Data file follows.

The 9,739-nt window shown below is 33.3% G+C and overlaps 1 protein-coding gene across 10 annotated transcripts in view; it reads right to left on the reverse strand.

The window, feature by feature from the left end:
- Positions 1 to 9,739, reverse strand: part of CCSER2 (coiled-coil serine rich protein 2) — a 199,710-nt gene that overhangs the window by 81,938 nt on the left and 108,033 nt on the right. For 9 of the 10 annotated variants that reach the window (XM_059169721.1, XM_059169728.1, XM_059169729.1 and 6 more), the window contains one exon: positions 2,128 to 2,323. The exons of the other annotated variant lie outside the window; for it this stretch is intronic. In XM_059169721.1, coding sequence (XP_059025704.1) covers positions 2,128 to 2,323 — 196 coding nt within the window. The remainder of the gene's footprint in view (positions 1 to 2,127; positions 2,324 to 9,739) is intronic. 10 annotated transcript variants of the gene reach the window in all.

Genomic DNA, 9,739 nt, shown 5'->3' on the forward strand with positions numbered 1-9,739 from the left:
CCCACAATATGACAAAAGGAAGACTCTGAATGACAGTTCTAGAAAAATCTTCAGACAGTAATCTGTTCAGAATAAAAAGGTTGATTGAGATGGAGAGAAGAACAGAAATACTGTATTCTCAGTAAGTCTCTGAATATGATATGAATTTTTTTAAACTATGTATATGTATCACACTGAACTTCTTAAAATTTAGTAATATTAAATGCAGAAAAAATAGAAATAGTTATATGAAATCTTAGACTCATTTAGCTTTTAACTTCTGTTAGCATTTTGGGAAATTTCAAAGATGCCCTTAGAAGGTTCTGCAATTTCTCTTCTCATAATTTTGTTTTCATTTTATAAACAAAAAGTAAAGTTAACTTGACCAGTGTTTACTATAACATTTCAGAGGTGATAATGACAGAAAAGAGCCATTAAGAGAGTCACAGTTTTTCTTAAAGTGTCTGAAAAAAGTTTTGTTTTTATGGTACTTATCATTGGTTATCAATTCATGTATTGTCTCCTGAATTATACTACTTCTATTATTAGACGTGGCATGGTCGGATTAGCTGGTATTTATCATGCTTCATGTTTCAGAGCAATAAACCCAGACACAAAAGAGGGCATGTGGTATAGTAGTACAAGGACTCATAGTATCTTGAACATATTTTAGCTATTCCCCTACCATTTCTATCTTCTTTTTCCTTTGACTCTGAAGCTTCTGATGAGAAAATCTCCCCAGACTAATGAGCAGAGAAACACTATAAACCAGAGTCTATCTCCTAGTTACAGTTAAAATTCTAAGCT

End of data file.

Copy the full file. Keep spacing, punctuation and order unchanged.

The 9,739-nt window shown below is 33.3% G+C and overlaps 1 protein-coding gene across 10 annotated transcripts in view; it reads right to left on the reverse strand.

The window, feature by feature from the left end:
- Positions 1 to 9,739, reverse strand: part of CCSER2 (coiled-coil serine rich protein 2) — a 199,710-nt gene that overhangs the window by 81,938 nt on the left and 108,033 nt on the right. For 9 of the 10 annotated variants that reach the window (XM_059169721.1, XM_059169728.1, XM_059169729.1 and 6 more), the window contains one exon: positions 2,128 to 2,323. The exons of the other annotated variant lie outside the window; for it this stretch is intronic. In XM_059169721.1, coding sequence (XP_059025704.1) covers positions 2,128 to 2,323 — 196 coding nt within the window. The remainder of the gene's footprint in view (positions 1 to 2,127; positions 2,324 to 9,739) is intronic. 10 annotated transcript variants of the gene reach the window in all.

Genomic DNA, 9,739 nt, shown 5'->3' on the forward strand with positions numbered 1-9,739 from the left:
CCCACAATATGACAAAAGGAAGACTCTGAATGACAGTTCTAGAAAAATCTTCAGACAGTAATCTGTTCAGAATAAAAAGGTTGATTGAGATGGAGAGAAGAACAGAAATACTGTATTCTCAGTAAGTCTCTGAATATGATATGAATTTTTTTAAACTATGTATATGTATCACACTGAACTTCTTAAAATTTAGTAATATTAAATGCAGAAAAAATAGAAATAGTTATATGAAATCTTAGACTCATTTAGCTTTTAACTTCTGTTAGCATTTTGGGAAATTTCAAAGATGCCCTTAGAAGGTTCTGCAATTTCTCTTCTCATAATTTTGTTTTCATTTTATAAACAAAAAGTAAAGTTAACTTGACCAGTGTTTACTATAACATTTCAGAGGTGATAATGACAGAAAAGAGCCATTAAGAGAGTCACAGTTTTTCTTAAAGTGTCTGAAAAAAGTTTTGTTTTTATGGTACTTATCATTGGTTATCAATTCATGTATTGTCTCCTGAATTATACTACTTCTATTATTAGACGTGGCATGGTCGGATTAGCTGGTATTTATCATGCTTCATGTTTCAGAGCAATAAACCCAGACACAAAAGAGGGCATGTGGTATAGTAGTACAAGGACTCATAGTATCTTGAACATATTTTAGCTATTCCCCTACCATTTCTATCTTCTTTTTCCTTTGACTCTGAAGCTTCTGATGAGAAAATCTCCCCAGACTAATGAGCAGAGAAACACTATAAACCAGAGTCTATCTCCTAGTTACAGTTAAAATTCTAAGCT